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Obligation for ISPs to set anti-piracy filters dealt blow by EU Justice Court

In a judgement, the Court of Justice of the European Union decided that EU law precludes the imposition of an injunction by a national court which requires an internet service provider to install a filtering system with a view to preventing the illegal downloading of files.

The case pitted Internet service provider Scarlet Extended SA against SABAM, a Belgian management company responsible for authorising the use by third parties of the musical works of authors, composers and editors. In 2004, SABAM established that users of Scarlet's services were downloading works of its members’ catalogue from the internet, without authorisation and without paying royalties, by means of peer-to-peer networks.

At first, the Brussels Court of First Instance ordered Scarlet, on threat of a periodic penalty, to bring those copyright infringements to an end “by making it impossible for its customers to send or receive in any way electronic files containing a musical work in SABAM's repertoire by means of peer-to-peer software.”

Scarlet appealed to the Brussels Court of Appeal, claiming that the injunction failed to comply with EU law because it imposed on itself, de facto, a general obligation to monitor communications on its network, something which was incompatible with the Directive on electronic commerce.

The Appeal Court sided with Scarlet, judging that “such an injunction does not comply with the prohibition on imposing a general monitoring obligation on such a provider, or with the requirement to strike a fair balance between, on the one hand, the right to intellectual property, and, on the other, the freedom to conduct business, the right to protection of personal data and the freedom to receive or impart information.”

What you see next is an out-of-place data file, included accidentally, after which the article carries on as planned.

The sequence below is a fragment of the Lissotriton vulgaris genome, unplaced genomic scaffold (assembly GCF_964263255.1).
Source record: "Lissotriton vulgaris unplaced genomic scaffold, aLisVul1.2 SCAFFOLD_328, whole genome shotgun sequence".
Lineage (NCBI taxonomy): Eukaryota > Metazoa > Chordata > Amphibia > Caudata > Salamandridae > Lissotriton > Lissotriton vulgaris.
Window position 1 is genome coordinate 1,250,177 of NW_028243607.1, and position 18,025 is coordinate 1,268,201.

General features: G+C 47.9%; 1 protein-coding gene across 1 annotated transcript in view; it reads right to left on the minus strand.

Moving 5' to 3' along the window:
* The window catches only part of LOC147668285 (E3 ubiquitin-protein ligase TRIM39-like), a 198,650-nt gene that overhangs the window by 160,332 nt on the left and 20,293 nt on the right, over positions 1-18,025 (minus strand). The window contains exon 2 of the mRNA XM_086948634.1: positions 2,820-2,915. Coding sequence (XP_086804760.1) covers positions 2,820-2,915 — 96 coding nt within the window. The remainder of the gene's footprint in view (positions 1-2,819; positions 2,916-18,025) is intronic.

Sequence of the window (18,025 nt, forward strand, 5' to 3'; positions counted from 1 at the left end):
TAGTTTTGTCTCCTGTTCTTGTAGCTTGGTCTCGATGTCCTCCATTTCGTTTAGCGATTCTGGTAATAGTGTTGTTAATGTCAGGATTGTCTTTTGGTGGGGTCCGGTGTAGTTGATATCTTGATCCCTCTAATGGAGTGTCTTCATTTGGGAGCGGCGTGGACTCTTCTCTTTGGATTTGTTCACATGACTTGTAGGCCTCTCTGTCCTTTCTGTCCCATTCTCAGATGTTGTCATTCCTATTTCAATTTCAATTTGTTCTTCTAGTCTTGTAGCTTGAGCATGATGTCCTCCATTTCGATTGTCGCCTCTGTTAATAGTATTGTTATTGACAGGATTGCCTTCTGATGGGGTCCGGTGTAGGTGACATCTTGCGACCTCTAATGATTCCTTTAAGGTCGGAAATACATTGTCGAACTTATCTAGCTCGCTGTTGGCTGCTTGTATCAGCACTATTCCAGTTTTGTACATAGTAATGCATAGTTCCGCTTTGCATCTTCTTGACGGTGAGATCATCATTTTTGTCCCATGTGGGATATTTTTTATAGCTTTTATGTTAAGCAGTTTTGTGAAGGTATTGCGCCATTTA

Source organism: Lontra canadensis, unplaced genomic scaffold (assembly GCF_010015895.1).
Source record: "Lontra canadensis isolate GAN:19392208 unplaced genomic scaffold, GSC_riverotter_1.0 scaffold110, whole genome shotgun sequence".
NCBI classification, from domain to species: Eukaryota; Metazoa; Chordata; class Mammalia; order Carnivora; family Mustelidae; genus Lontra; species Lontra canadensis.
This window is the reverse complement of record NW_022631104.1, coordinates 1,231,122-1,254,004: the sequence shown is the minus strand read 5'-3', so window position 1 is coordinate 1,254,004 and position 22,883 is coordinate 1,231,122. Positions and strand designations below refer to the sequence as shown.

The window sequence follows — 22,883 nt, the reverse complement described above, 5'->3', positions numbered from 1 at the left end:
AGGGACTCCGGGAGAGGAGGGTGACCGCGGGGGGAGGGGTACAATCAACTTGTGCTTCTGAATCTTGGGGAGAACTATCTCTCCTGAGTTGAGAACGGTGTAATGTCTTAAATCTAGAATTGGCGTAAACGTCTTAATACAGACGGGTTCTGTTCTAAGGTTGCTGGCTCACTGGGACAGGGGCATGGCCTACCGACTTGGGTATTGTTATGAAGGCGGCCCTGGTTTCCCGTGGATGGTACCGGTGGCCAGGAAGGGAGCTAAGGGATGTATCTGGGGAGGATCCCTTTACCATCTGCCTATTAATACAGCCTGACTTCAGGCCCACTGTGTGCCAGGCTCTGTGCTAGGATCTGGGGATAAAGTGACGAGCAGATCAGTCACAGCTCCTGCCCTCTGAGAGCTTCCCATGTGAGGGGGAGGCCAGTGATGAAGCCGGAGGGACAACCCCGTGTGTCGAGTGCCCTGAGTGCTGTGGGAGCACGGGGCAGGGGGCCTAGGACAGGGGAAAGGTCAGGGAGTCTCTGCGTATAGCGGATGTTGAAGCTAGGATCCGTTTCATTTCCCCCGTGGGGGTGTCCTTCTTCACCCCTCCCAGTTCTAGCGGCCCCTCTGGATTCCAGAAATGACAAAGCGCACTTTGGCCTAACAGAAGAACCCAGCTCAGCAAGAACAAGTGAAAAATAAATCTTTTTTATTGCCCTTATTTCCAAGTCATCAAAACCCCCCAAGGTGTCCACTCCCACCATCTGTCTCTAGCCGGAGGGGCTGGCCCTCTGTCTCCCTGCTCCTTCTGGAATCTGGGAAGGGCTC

The Court points out that, while holders of intellectual-property rights may apply for an injunction against internet service providers, whose services are being used by a third party to infringe their rights, national rules, however, must respect the limitations arising from European Union law, in particular, the prohibition laid down in the E-Commerce Directive on electronic commerce. It states that national authorities “must not adopt measures which would require an internet service provider to carry out general monitoring of the information that it transmits on its network.”

SABAM would have required Scarlet to actively monitor all the data relating to each of its customers in order to prevent any infringement of intellectual-property rights. It follows that the injunction would impose general monitoring, something which is incompatible with the E-Commerce Directive.

The CEO of SABAM, Christophe Depreter, said that the organisation “regretted the ruling” and that they “felt that an important door had been closed in the battle against piracy.” However, Depreter hinted that “other measures could be taken to prevent piracy and protect their members.”

Story filed 28.11.11

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